“Suppose we join the ladies,” said the earl, awakened by the sudden lull in Mr O’Joscelyn’s voice. “But won’t you take a glass of Madeira first, Mr Armstrong?”
Mr Armstrong took his glass of Madeira, and then went to the ladies; and the next morning, left Grey Abbey, for his own parish. Well; thought he to himself, as he was driven through the park, in the earl’s gig, I’m very glad I came here, for Frank’s sake. I’ve smoothed his way to matrimony and a fortune. But I don’t know anything which would induce me to stay a week at Grey Abbey. The earl is bad—nearly unbearable; but the parson!—I’d sooner by half be a Roman myself, than think so badly of my neighbours as he does. Many a time since has he told in Connaught, how Mr O’Joscelyn. and Mary, his wife, sat up two nights running, armed to the teeth, to protect themselves from the noisy Repealers of Kilcullen.
Mr Armstrong arrived safely at his parsonage, and the next morning he rode over to Kelly’s Court. But Lord Ballindine was not there. He had started for Grey Abbey almost immediately on receiving the two letters which we have given, and he and his friend had passed each other on the road.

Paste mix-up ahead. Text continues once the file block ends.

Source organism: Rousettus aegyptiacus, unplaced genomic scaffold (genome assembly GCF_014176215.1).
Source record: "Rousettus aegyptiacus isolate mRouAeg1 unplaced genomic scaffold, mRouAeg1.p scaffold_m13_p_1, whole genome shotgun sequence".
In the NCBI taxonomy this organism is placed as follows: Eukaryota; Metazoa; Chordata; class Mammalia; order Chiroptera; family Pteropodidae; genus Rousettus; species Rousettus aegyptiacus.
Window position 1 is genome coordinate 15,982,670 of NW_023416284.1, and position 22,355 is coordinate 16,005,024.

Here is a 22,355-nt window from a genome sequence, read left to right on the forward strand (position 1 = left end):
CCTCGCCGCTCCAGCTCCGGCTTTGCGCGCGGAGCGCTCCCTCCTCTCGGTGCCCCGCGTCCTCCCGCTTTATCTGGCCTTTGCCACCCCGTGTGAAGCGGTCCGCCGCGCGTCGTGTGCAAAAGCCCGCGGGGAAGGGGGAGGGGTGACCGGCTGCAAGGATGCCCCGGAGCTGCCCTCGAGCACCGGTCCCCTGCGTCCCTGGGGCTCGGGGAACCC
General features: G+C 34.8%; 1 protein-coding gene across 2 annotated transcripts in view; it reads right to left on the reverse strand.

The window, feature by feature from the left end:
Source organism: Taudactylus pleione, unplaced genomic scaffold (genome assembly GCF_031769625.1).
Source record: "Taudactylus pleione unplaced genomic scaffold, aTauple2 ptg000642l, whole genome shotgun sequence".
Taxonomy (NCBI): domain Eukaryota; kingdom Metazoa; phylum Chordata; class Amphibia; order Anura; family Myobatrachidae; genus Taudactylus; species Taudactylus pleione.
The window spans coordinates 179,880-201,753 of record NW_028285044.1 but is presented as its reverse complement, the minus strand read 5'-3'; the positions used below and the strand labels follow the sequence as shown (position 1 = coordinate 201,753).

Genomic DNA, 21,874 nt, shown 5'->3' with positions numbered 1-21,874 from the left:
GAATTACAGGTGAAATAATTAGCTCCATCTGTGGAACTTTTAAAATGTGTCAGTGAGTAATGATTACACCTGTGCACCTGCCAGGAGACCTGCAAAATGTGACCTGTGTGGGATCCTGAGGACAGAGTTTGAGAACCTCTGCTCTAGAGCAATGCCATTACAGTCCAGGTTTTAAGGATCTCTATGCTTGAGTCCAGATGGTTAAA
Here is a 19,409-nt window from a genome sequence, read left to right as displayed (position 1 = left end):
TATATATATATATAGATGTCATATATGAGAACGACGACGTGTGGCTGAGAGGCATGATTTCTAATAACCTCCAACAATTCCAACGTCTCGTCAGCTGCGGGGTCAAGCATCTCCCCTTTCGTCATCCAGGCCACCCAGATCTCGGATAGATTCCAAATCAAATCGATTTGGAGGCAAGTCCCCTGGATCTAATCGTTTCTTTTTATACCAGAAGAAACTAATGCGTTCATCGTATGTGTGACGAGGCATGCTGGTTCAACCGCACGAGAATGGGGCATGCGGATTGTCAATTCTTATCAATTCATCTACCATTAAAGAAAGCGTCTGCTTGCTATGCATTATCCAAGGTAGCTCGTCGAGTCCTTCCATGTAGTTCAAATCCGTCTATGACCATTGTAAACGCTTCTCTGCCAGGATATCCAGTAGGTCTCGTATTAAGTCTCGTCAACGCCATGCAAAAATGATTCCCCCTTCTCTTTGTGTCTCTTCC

When Frank had read his two letters from Grey Abbey, he was in such a state of excitement as to be unable properly to decide what he would immediately do. His first idea was to gallop to Tuam, as fast as his best horse would carry him; to take four horses there, and not to stop one moment till he found himself at Grey Abbey: but a little consideration showed him that this would not do. He would not find horses ready for him on the road; he must take some clothes with him; and it would be only becoming in him to give the earl some notice of his approach. So he at last made up his mind to postpone his departure for a few hours.
He was, however, too much overcome with joy to be able to do anything rationally. His anger against the earl totally evaporated; indeed, he only thought of him now as a man who had a house in which he could meet his love. He rushed into the drawing-room, where his mother and sisters were sitting, and, with the two letters open in his hand, proclaimed his intention of leaving home that day.
“Goodness gracious, Frank! and where are you going?” said Mrs O’Kelly.
“To Grey Abbey.”
“No!” said Augusta, jumping up from her chair.
“I am so glad!” shouted Sophy, throwing down her portion of the worsted-work sofa.
“You have made up your difference, then, with Miss Wyndham?” said the anxious mother. “I am so glad! My own dear, good, sensible Frank!”
“I never had any difference with Fanny,” said he. “I was not able to explain all about it, nor can I now: it was a crotchet of the earl’s—only some nonsense; however, I’m off now—I can’t wait a day, for I mean to write to say I shall be at Grey Abbey the day after to-morrow, and I must go by Dublin. I shall be off in a couple of hours; so, for Heaven’s sake, Sophy, look sharp and put up my things.”